Malaysian Airlines MH17 Crash site

Investigators probing the downing of a Malaysia Airlines jet in eastern Ukraine in 2014 will present new evidence later on Wednesday.

The Dutch-led Joint Investigation Team (JIT) is expected to name suspects and announce charges for the first time.

Flight MH17 was flying from Amsterdam to Kuala Lumpur when it was shot down, killing all 298 on board.

Investigators blame Russian-backed separatists who they say targeted the plane with a Russian-made missile.

The Boeing 777 crashed in rebel-held eastern Ukraine on 17 July 2014, at the height of the conflict between government troops and separatists.

Russia has denied any involvement and has maintained the missile was fired from Ukrainian-held territory.

According to the BBC, Dutch investigators will hold a press conference on Wednesday after briefing relatives of victims.

The JIT, which seeks to try the suspects under Dutch law, has previously said it had a "long list" of persons of interest and appealed for witness help.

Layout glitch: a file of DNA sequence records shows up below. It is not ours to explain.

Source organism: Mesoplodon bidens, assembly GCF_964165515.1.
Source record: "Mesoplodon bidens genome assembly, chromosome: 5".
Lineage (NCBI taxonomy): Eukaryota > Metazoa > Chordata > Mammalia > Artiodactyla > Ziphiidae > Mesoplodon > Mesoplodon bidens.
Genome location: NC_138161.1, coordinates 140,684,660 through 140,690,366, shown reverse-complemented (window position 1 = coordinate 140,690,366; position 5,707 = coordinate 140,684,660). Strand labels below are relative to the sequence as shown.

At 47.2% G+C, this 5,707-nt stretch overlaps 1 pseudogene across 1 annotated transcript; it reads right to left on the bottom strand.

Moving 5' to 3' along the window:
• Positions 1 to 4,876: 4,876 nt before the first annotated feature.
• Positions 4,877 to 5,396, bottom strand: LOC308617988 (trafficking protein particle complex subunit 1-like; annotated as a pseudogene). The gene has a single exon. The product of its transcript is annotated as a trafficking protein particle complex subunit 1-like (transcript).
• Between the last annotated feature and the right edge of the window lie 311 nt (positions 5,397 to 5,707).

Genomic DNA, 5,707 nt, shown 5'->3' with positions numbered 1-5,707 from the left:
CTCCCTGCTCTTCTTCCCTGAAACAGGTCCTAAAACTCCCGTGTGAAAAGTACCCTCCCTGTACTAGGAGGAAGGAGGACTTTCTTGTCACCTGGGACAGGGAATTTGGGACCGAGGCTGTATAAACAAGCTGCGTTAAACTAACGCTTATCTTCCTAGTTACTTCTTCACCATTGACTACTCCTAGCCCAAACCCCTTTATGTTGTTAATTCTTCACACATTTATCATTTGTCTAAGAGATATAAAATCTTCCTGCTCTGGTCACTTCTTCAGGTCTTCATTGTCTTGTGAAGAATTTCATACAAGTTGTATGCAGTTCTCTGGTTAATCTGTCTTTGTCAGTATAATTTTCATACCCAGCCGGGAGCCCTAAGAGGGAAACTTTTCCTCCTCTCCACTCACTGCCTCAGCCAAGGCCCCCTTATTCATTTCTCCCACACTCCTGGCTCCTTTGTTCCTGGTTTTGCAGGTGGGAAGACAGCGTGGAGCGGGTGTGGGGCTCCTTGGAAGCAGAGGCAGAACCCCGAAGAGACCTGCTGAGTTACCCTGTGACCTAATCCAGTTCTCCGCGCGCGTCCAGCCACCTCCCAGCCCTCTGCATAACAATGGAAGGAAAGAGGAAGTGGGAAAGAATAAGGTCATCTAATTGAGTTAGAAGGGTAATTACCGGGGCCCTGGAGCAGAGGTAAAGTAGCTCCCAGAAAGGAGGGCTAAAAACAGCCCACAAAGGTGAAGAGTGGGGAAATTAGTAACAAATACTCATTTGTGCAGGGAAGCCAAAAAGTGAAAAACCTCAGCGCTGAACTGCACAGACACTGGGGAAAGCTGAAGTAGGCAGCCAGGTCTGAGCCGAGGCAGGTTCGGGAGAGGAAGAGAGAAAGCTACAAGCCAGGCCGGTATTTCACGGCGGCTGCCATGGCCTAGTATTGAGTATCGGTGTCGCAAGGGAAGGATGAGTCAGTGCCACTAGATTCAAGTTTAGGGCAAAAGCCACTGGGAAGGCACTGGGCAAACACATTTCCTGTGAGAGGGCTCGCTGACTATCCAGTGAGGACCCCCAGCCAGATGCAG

On Friday, prosecutors announced the release of new findings, prompting widespread reports in Dutch media that suspects will be named.

Kateryna Zelenko, a spokeswoman for Ukraine's foreign ministry, told the Unian news agency on Tuesday that "as early as tomorrow the world will hear the names of the first four people suspected of involvement".

Ms Zelenko said Dutch prosecutors would then file the case in a Netherlands court.

"The guilt of the four suspects must be proved first and foremost in court," the spokeswoman added.

Internet open source investigators Bellingcat are also due to release a new report into the crash.

The Bellingcat team has already identified individuals it alleges may have been involved in the attack, including a military intelligence colonel in the rebel-held Donetsk area known as Khmuryi (gloomy), and a military intelligence official commanding Russian-backed separatists in Luhansk who went by the codename of Orion.

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